AT & T said it would fight allegations of negligence in the loss of a $ 1.7 million customer during a SIM card swap.
The charges come from Seth Shapiro, VideoCoin's strategy manager, who blames the phone giant for failing to secure his phone during hacking in May 2018.
Speaking exclusively to CoinDesk, AT & T spokesman Jim Greer said:
"It is unfortunate that Mr. Shapiro has experienced this, but we are challenging his allegations. We look forward to presenting our case in court. "
After a series of shameless SIM card swaps, Shapiro claimed to have lost $ 1.7 million in cryptocurrency. Hackers would have taken control of his mobile phone, reset his email and violated his trading accounts to steal a million dollars, the balance belonging to other people for future investments.
Greer said AT & T warned all customers to strengthen their security measures and that mobile phone authentication was not enough:
"Recent high-profile cases highlight how important it is for businesses and consumers to take steps to protect themselves from SIM card swap fraud, for example by not using mobile phone numbers as the sole source of security and authentication. "
To access Shapiro's SIM card, hackers allegedly paid AT & T employees – now dismissed and prosecuted in criminal court – for control.
According to Shapiro, the first phone call took place at the consensus conference in May 2018. On the same day, Shapiro's VideoCoin announced the closing of a $ 50 million private placement of coins. , for which its related fund Alphabit Fund had subscribed. Two of his colleagues in several companies – entrepreneurs Chris Kitze and Enzo Villani – were also hacked at the same time, but they did not lose any money.
In April 2019, Joel Ortiz, the 21-year-old suspected hacking mastermind Shapiro, was sentenced to 10 years in federal prison, after having pleaded no charges against the prosecution. Orchestrated 13 SIM card conversions. An accomplice, a minor aged 19, was charged in seven cases. Ortiz reportedly made $ 5.2 million, but only $ 400,000 was recovered.
Another large-scale SIM card piracy case was filed against AT & T last year when Michael Terpin, a cryptographic administrator working for a public relations firm, an investment firm, and a series of conferences , and a partner of Shapiro in several of these companies, said he lost 23.8 million USD. his phone was hacked.
Terpin sued the telephone company to recover his losses, in addition to $ 200 million in punitive damages and the violation was a violation of the federal Communications Act. The authors are said to have been named Nicholas Truglia, a 21-year-old thief based in New York, accompanied by his 16-year-old computer hacker.
According to an affidavit filed by a friend of Truglia caught in his chest, his MO companion had to be fraudulently added as an administrator to a target's phone account and then go to an AT & T store where he was using his own phone. identity to verify his identity and order an AT & T employee to make the necessary changes to give him access to the SIM card.
The least secure security measure
The loss highlights an obvious question for security experts, who were wondering why an experienced crypto maintainer would keep such large sums in an online exchange rather than in a "cold storage" – that is, a storage offline, where it would be completely protected from remote attacks.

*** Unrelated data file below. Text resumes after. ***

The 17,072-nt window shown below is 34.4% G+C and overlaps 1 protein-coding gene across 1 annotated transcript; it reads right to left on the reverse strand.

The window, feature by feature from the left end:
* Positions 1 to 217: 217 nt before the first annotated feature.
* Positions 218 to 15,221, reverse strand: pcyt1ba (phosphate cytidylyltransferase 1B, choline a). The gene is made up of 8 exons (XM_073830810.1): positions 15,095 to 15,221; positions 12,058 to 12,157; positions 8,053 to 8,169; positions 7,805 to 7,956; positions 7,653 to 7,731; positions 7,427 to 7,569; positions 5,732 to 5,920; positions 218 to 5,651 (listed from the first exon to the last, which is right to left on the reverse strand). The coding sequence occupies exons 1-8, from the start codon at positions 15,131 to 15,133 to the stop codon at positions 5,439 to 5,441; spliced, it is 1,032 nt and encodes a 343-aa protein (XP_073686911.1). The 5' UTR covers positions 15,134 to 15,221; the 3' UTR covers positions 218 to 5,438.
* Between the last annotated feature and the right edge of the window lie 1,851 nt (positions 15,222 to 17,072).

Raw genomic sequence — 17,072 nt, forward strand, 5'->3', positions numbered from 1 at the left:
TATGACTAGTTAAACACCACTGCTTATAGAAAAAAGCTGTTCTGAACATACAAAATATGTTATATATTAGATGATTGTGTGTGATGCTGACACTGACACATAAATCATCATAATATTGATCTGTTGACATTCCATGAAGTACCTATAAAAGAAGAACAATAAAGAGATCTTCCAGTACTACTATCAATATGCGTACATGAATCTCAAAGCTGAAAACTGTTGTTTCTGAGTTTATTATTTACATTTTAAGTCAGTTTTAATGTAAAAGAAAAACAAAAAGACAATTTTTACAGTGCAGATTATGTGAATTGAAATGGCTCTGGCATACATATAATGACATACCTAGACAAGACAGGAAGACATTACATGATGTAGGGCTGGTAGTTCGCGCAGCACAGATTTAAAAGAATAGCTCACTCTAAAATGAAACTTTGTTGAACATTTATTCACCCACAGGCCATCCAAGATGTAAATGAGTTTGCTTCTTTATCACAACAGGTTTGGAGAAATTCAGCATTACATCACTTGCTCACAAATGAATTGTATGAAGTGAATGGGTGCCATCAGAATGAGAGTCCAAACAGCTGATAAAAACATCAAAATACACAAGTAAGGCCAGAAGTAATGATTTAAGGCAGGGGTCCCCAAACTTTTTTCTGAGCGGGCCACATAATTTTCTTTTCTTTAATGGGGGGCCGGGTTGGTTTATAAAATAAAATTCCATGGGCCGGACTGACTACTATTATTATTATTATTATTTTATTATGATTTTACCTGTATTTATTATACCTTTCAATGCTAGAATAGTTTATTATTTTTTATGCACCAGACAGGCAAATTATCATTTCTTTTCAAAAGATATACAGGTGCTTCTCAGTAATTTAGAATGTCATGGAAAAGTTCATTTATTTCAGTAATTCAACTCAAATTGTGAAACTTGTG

Haseeb Awan, CEO of security provider DontPort, based in California, told CoinDesk that using a mobile phone to secure any part of the online security appliance was a huge potential vulnerability.
"People should avoid SMS [checking] as much as possible," said Awan. "Two-factor authentication is probably the worst form of authentication, because of the ease with which hackers compromise it.
Even without the moles of AT & T alleged by Shapiro, Awan, himself the target of multiple SIM card exchanges, said the social engineer in hackers, cheat and buy his way into the mobile accounts of casualties every day, making the value of the cell phone check almost negligible.
Many people think that they will never be hacked just because they've never been before, said Awan:
"It's like saying you will never die because you have not done it yet."
This pride makes them even more vulnerable.
SIM trading is a relatively well-known threat among high-level cryptographic system owners, who are often targeted for publicity and the increased likelihood of holding valuable assets.
Shapiro, the current head of VideoCoin's strategy and founder of various crypto media projects, even told investigators that he immediately suspected the SIM card swap when his phone suddenly stopped working .
Awan said that he was surprised that Shapiro could have lost so much money so easily:
"He's not a beginner. He's been in crypto for a while. "
Greer of AT & T said that offline storage is the only real solution:
"For cryptocurrency, security experts recommend additional safeguards, such as maintaining cryptocurrency in" cold storage ", an offline environment that can not be accessed over the Internet, and following the instructions for storing the connection information to the portfolio and exchanges. "
CoinDesk contacted Shapiro, his lawyer, Kitze, Villani and Terpin, none of whom responded to requests for comment.
It was unknown legal deposits, which, if any, security products that leaders had on their phones hacked.
Image of the SIM card via Shutterstock